Working Out While Injured

I thought this post was timely as I recently had an injury that kept me out of commission for a couple days. I know it happens and I know it’s frustrating.  Maybe you pulled a muscle or have something that’s nagging you that’s keeping you from performing at your best.  So in this post I wanted to cover working out while injured. I want to give you some tips on what you can do and outline what you shouldn’t do.

Working Out While Injured – First Thing You Should Do

I know many people are hesitant to do this, but if it’s an injury where you think you might have a broken bone or a joint issue, you’ve got to go to the doctor.  I can’t stress this enough.  If it’s serious and you don’t get it checked out you could just end up making things much worse.  I’ll give you an example of why it’s very stupid to not go get things checked out:

working out while injuredA few years ago I was playing basketball outside with my brother and some friends.  During one of the games I fell and braced myself with my right hand.  Immediately after that I noticed that I could not shoot (I’m right handed) or pass the ball without pretty severe pain in my wrist.  Needless to say I was done for the day.  But I had just started a summer job that involved lots of manual labor, and I knew that if I had a cast on I couldn’t work.  So I decided to wait it out and hoped that it would get better.  Well 5 weeks went by and it was still bugging me, so I decided to go get an x-ray.  The doctor took a look and decided it wasn’t broken but that I should just wear a brace.  It slowly started to feel better and I didn’t wear the brace.  Over the next 7 months it would gradually feel better, but I kept having set backs.  I would be playing basketball or lifting weights and would tweak my wrist.  So after 7 months I figured I should go get it checked out again.  Guess what?  Yep, it was broken!  Not only that, but the break was cutting off the blood supply to the bone, so that bone in my wrist was dying.  So to repair it they had to take a bone graft from my hip and put that, along with a screw, in my wrist to ensure that it would heal.  It did heal with a cast for 6 weeks, but it still bugs me to this day on push-ups sometimes.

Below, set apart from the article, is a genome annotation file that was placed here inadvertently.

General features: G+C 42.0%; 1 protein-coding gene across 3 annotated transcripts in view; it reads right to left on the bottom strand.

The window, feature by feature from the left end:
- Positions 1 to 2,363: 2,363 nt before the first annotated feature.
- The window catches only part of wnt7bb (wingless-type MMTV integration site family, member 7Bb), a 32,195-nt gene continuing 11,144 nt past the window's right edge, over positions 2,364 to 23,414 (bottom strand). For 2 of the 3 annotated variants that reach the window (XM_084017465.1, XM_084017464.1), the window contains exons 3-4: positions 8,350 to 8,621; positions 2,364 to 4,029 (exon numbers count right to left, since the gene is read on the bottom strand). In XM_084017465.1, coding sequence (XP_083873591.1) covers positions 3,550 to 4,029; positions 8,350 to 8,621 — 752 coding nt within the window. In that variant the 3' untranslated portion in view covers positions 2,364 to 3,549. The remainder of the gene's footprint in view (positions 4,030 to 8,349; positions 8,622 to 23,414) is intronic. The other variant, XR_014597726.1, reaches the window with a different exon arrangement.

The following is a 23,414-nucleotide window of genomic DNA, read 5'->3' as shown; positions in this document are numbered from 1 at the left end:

So why tell you that story?  Because I don’t want you to make the same mistake!  What could have been a cast for a month, turned into somewhat major surgery and a much longer recovery time with lingering pain.  That is less than ideal!  I did go in 5 weeks after it happened, but in all reality I should not have waited another 7 months to get it checked again.  Moral of the story: Go to the doctor when it just doesn’t feel right!  If something is really wrong, you need to know.  If you don’t go you’re risking it becoming something much worse than it needs to be.  And if you’re working out while injured, you could just make it worse

Working Out While Injured – What You Can Do

If there is something wrong, it doesn’t mean you have to completely stop working out while injured.  There might still be some things you can do to keep your fitness level up.  If I am injured, here are the things that I focus on:

Rest the injured part.  If it’s a muscle, then you need to avoid exercises that work that muscle.  For example if you have a hamstring problem, then you need to work your upper body.  Insanity would be incredibly tough with a leg injury, and probably not possible.  But you need to avoid damaging the injured body part so that it can heal.

Work other parts of your body.  If your leg is injured, then work your upper body.  If your upper body is injured, then work your lower body and your core.  Just because you’re injured, depending on the restrictions you have, doesn’t mean you can’t do anything.  Talk with your doctor about things you can safely do and focus on those body parts.

Focus on nutrition.  This is probably even more important when you’re injured than when you’re not.  You might lose some strength, but there’s no reason that you need to pack on the pounds.  You’re going to have to adjust the total calories you eat if you’re not working out, but you can still stay in great shape if you stick with your nutrition plan.

Have A Long Term View – Working Out While Injured

Finally, I want to encourage you to have a long term view of your health.  This might mean that you stop working out while injured if your doctor advises you that way.  But just know that your health is not a sprint, it’s a marathon.  I know it’s easy to get caught up in wanting to get awesome results in 60 or 90 days, but we should all really be looking years ahead.  When you’re healthy, you can do more, you have more energy, and you can be more active with the people you love and care about.  So if you have to take a month off does that suck?  Yeah it does, and I hate times like that too.  But would you rather take a month break and heal completely or have a nagging injury that prevents you from going all out for a year or more?  Working out while injured can set you back if you’re not resting the injured part.  So, please, be smart about your injuries.  Go see your doctor and let them diagnose what’s wrong.  They have the training necessary to tell you what you should and should not be doing, so listen to them!

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